John Pescatore - SANS Director of Emerging Security Trends
The first item pointed to summary guidance from the U.S. National Security Agency (NSA) on traditional VPN tunnel/gateway approaches:
- Reduce the VPN gateway attack surface.
- Verify that cryptographic algorithms are compliant with Committee on National Security Systems (CNNS) Policy 15.
- Avoid using default VPN settings.
- Remove unused or noncompliant cryptography suites.
- Apply vendor-provided updates (i.e., patches) for VPN gateways and clients.
The NSA paper also pointed to more detailed guidance on securely configuring VPNs here.
SANS Fellow and Internet Storm Center Director Johannes Ullrich emphasized the most critical security step to take for all perimeter gateways:
“One of the most important things you can do, even if you do not use any of these [remote access] products, is to ensure that any administrative interfaces for these devices are accessible only from management networks or VPNs. Limiting access will prevent the vast majority of the exploits used against these vulnerabilities.”
Traditional VPN gateways aren’t the only remote access method in use. A recent poll by SANS instructor Heather Mahalik found that, most often, multiple remote access methods are being supported to handle the work-from-home load.
Web-based and remote desktop access are common parts of the mix and need to be kept secure.
The second item points to attackers already scanning for critical patches released by Citrix for its gateway appliances. Vulnerabilities in remote access and other perimeter gateways act as “force multipliers” for attackers, and they are actively searching for missing patches and rapidly launching attacks. Security teams should work with IT and network operations to take immediate steps to reduce risk (such as securing management interfaces) and prioritizing patching of perimeter security appliances and gateway software.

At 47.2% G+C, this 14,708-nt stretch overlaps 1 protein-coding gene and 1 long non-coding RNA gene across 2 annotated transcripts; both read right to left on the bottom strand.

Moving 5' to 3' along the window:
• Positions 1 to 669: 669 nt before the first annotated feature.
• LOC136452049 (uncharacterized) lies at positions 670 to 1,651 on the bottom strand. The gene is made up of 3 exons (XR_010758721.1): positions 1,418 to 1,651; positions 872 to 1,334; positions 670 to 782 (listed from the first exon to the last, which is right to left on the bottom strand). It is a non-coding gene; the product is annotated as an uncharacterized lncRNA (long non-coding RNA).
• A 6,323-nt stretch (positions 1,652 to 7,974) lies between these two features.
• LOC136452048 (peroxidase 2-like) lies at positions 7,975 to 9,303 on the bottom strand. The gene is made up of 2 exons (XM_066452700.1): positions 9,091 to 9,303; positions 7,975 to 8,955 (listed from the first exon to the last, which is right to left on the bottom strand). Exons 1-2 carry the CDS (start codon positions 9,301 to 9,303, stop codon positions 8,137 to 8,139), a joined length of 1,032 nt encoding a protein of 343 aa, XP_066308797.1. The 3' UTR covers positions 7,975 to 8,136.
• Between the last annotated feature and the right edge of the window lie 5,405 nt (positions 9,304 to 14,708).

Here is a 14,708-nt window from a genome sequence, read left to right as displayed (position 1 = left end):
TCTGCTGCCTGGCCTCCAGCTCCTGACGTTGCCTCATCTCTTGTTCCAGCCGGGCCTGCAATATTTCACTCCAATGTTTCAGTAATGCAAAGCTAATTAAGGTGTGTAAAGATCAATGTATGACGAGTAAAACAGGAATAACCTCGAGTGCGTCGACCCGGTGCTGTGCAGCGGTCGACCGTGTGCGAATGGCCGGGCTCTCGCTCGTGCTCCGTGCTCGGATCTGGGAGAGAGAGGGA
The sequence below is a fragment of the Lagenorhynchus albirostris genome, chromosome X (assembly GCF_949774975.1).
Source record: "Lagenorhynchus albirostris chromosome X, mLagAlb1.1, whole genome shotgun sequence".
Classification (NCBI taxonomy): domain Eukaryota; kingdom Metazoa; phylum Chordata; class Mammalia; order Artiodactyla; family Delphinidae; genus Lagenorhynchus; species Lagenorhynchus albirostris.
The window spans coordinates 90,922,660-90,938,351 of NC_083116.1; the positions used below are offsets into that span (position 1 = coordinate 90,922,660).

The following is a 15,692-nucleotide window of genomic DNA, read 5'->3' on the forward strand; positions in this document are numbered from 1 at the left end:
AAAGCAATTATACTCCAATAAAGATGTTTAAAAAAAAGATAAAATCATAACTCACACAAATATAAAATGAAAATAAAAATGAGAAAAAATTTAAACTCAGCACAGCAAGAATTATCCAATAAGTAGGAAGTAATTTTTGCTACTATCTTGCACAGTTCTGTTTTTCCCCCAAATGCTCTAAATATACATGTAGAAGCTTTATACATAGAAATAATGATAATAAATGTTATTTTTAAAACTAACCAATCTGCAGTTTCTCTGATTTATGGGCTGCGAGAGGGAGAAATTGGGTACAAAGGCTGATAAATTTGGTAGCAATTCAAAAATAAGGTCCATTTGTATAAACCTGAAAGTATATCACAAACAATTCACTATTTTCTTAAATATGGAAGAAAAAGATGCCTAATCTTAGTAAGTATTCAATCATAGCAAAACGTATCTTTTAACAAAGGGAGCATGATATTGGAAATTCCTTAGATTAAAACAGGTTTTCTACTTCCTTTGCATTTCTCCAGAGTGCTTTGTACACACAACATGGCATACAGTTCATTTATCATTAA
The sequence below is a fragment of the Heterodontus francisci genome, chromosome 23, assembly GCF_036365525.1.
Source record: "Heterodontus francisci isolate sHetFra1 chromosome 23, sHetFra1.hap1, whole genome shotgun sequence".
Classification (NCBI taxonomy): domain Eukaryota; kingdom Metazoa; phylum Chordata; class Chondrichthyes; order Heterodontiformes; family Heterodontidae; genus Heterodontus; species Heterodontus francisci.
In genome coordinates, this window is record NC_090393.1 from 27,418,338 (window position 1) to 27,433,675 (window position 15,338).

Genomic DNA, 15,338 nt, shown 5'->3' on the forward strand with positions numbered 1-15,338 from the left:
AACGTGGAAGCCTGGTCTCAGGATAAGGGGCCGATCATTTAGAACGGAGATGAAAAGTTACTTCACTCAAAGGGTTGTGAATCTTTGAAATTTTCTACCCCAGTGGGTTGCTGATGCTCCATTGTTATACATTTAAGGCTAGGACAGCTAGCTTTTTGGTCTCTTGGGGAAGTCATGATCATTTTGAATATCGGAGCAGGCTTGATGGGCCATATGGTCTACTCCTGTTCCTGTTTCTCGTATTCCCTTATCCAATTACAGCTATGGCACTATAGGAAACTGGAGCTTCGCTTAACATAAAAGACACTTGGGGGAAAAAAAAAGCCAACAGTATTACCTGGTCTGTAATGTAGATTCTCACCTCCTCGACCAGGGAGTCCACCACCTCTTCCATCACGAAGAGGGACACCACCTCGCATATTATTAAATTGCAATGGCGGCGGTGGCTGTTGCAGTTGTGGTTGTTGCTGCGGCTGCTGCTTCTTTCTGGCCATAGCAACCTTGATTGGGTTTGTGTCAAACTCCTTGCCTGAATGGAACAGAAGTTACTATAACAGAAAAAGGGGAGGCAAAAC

NSA Issues Guidance on Securing IPSec VPNs
(July 2, 2020)
The U.S. National Security Agency (NSA) released guidance to help organizations secure their IPSec VPNs. Many organizations are using these to enable their employees to work from home. The NSA also released a document with information about configuring IPSec VPNs.
[Pescatore] Related to this item and the one about the USCYBERCOM warning of critical vulnerabilities in Palo Alto Networks' PAN-OS based products, Johannes Ullrich of SANS put forth great guidance earlier in the year about critical vulnerabilities in security and VPN appliances. SANS published that guidance as part of the SANS 2020 Top New Attacks and Threat Report, available at www.sans.org/reading-room/whitepapers/analyst/top-attacks-threat-report-39520.
[Murray] This guidance seems to assume that all VPNs will terminate on a network "gateway." While there will be a lot of these in a work-from-home situation, I prefer to terminate VPNs on applications rather than on networks or operating systems.
INTERNET STORM CENTER NOTE
--More Security Vulnerabilities in Perimeter Security Devices and What To Do About Them